Payment processing giant Visa has announced plans to acquire Swedish open banking startup Tink, despite regulators torpedoing a similar deal with fintech Plaid.
Open banking refers to a nascent fintech sector where banks share their data with third party providers and vice versa. It is often seen as a way to improve the products and to create opportunities for new startups to enter the world of financial services, which brings us back to Visa and Tink.
“This acquisition is a sign of our commitment to Europe,” said Charlotte Hogg, CEO of Visa Europe. “In Tink, we have found a strong partner with whom we can accelerate innovation in open banking for the benefit of our collective clients and the citizens of the UK and the EU, while investing in high-skill tech jobs on the continent.”
While the two soon-to-be partners are clearly already in a celebratory mood, this is by no means a done deal, especially as Visa has been burned before.
In January 2020, Visa announced plans to acquire open banking startup Plaid for $5.3bn. However, US regulators soon threw a spanner into the mix.
The US Department of Justice feared the deal would enable Visa to use its market dominance to “eliminate a nascent competitive threat” to the financial giant. At the start of 2021, the DoJ put an end to the deal.
At the time, Visa chairman and CEO Al Kelly maintained that the company was “confident we would have prevailed in court as Plaid’s capabilities are complementary to Visa’s, not competitive” but that it wouldn’t pursue further legal action.
“[It] has been a full year since we first announced our intent to acquire Plaid, and protracted and complex litigation will likely take substantial time to fully resolve,” he added.
Now, Visa has announced plans to buy Tink, arguably a European version of Plaid. The announcement of the €1.8bn deal raises questions about whether Visa and Tink worry that history may repeat itself.
“For that type of question you need to call Visa,” Mattias Lindquist, PR and communications director at Tink, tells Verdict.
When Verdict reaches Visa, its press officer downplays the risk that the Tink deal would suffer the same fate as the scuppered Plaid deal, maintaining that the payment giant was in the right when it came to Plaid.
The argument basically boils down to the open banking landscape in the US and in the EU being very different thanks to the EU’s second Payments Services Directive, or “PSD2”.
The law was introduced in 2015, paving the way for open banking by forcing banks to give up their monopoly on the digital information they have on customers.
As a result, Tink is one of 440 open banking providers in Europe. Other fintech startups in the sector include TrueLayer, Railsbank and Yapily.
Visa’s acquisition of Tink is still pending regulatory approval.
What is Tink?
CEO Daniel Kjellén and CTO Fredrik Hedberg founded Tink in 2012 with the aim to create an application programming interface, or “API”, which would enable banks and other financial services providers to connect their transactional data feeds.
Tink is part of a wave of Swedish fintech giants that include open banking company Trustly, neobank Northmill and buy-now-pay-later (BNPL) giant Klarna, which achieved a $45.6bn valuation on the back of a $639m SoftBank-led investment round earlier in June. There are an estimated 380 fintech businesses in Sweden, according to company tracker Tracxn.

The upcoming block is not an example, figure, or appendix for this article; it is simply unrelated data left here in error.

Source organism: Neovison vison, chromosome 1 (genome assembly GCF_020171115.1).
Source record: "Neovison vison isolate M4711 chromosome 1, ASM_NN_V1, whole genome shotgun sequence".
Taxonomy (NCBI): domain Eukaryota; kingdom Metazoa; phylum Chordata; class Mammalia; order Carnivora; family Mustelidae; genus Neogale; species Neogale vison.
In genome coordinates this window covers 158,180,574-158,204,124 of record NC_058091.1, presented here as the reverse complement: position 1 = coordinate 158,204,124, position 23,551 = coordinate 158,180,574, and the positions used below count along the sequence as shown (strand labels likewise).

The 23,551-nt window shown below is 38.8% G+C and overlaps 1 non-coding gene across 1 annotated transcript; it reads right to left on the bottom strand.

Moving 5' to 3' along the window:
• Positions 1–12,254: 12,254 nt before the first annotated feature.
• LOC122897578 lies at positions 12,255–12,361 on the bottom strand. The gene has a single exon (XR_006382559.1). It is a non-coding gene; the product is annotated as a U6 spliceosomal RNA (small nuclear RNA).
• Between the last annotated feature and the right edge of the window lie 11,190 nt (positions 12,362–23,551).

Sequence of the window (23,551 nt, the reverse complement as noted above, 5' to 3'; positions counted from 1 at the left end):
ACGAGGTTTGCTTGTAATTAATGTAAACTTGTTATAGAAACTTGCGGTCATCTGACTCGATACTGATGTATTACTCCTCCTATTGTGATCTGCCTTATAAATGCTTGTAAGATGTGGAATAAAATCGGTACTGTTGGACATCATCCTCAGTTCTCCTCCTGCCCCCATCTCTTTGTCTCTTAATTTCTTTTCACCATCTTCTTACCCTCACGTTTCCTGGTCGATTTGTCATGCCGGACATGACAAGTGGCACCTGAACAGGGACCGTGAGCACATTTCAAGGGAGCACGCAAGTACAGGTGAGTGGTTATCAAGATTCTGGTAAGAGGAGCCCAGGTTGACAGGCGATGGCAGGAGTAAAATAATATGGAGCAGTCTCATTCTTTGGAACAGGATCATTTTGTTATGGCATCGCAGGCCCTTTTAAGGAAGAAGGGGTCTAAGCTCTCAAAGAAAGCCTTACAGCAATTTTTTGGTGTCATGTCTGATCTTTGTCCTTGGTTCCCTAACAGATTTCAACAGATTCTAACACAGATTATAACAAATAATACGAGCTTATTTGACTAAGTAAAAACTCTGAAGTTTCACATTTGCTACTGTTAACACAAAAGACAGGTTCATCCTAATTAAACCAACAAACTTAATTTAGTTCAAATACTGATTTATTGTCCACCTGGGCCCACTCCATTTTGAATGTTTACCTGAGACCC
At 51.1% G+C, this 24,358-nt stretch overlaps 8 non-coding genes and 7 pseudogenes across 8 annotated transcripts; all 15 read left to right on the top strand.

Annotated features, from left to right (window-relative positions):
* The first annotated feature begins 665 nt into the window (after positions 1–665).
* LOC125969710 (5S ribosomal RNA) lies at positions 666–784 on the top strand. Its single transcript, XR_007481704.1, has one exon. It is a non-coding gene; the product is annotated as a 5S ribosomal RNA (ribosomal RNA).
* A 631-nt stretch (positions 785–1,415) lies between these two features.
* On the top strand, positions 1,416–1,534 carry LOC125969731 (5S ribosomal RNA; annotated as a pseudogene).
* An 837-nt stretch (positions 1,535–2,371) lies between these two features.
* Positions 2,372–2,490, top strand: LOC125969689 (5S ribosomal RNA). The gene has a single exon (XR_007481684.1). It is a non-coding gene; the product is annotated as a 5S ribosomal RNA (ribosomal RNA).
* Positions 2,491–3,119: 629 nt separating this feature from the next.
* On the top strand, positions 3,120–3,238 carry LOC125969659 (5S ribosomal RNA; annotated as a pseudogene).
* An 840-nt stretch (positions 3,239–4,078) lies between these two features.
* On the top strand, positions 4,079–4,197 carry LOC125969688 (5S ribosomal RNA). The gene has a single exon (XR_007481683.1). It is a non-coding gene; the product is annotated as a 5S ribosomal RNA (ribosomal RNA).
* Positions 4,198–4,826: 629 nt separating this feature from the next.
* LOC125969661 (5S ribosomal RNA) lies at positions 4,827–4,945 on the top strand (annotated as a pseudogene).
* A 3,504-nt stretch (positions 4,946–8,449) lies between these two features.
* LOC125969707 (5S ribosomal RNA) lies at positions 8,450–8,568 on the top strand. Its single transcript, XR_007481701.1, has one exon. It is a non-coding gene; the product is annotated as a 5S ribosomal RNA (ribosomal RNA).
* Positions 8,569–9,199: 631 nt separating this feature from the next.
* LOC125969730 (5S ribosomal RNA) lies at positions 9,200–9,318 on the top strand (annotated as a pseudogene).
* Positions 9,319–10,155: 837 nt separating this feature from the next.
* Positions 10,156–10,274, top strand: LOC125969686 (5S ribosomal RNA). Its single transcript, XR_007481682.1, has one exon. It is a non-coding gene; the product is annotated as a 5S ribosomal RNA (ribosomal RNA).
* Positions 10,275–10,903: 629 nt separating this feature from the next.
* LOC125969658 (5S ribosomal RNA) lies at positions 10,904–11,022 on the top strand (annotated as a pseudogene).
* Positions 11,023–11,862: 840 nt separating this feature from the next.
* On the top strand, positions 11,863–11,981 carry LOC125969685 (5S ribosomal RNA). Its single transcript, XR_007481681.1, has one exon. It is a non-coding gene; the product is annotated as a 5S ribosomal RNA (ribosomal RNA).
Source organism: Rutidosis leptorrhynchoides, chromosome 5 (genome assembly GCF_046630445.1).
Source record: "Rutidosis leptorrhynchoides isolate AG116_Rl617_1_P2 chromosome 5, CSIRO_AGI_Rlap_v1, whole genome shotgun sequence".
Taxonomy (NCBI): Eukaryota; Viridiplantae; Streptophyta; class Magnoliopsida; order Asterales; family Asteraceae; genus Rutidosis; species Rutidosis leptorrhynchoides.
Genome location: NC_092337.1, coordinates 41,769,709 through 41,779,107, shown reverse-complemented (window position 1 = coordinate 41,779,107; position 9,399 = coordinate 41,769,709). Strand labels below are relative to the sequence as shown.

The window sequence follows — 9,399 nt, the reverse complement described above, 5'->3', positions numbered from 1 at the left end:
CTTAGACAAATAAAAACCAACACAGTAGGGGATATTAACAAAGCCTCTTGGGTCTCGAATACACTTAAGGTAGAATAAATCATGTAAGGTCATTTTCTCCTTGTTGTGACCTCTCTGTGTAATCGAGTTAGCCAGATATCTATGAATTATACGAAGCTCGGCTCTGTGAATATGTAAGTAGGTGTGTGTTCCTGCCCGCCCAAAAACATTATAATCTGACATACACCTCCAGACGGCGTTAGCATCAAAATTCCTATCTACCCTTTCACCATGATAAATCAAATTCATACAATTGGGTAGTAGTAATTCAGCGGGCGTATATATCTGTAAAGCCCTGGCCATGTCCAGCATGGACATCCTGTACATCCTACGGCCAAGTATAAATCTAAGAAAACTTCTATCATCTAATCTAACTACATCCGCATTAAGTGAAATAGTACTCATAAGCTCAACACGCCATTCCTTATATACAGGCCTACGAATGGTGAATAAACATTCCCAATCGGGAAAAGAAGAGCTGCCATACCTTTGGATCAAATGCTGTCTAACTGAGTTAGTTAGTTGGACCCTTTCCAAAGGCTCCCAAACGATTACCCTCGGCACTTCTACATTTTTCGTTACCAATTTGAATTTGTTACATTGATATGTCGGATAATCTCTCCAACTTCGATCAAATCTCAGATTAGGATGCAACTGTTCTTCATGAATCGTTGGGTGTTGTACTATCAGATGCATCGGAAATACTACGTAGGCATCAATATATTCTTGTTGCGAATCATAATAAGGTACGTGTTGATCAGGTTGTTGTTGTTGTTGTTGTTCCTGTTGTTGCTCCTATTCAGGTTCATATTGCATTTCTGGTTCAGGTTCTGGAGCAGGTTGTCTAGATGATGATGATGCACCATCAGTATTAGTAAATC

“This is obviously really great and another recognition of the Swedish fintech industry,” Louise Grabo, Secretary General at the Swedish FinTech Association, tells Verdict in regards to the Tink/Visa deal.
Since its launch almost a decade ago, Tink has grown to 400 employees, to operate in 18 markets, to support over 3,400 banks and over 250 million banking customers.
Tink has raised $308.4m in venture capital to date. Most recently it raised a €90m round in January 2020 that was then extended by €85m in December. The extension pushed its valuation past the $800m mark, according to GlobalData.
Tink’s investors include PayPal, Dawn Capital, HMI Capital, Insight Partners, Poste Italiane, Heartcore Capital, ABN AMRO Ventures and BNP Paribas-owned Opera Tech Ventures.
It has also partnered with companies like American Express, NatWest and Nordea.
“The collective hard work of everyone at Tink is about to change the shape of the financial services industry forever,” the founders said in a blog.
“It is clear that we have all built something truly incredible at Tink, which has had a tremendous impact on our customers, on consumers and on society at large. But it’s also clear that we’ve only scratched the surface and that we’ve just gotten started.”
The Tink founders is confident that the Visa deal would help them achieve even more.
“Teaming up with Visa means we’ll now be able to move faster and reach further than ever before, and we know that Visa is the perfect partner for the next stage of our journey,” Kjellén and Hedberg said.
Tink has also faced challenges. For instance, Svenska Dagbladet reported in September that Tink accidentally compromised sensitive customer data. The fault seem to have been a bug that enabled some users to see other users’ data. Tink said at the time that the fault had occurred at a partner bank. Handelsbanken was later named as the bank that had caused the incident and publicly admitted to having caused the glitch.
The incident had been reported to Datainspektionen, the Swedish Authority for Privacy Protection, which didn’t issue any sanctions against the bank for it.
Klarna suffered a similar problem in May, although, the BNPL quadradecacorn’s issues seem to have been caused by an internal mishap and not because of a partner company.
Tink will retain its management team as part of the Visa deal.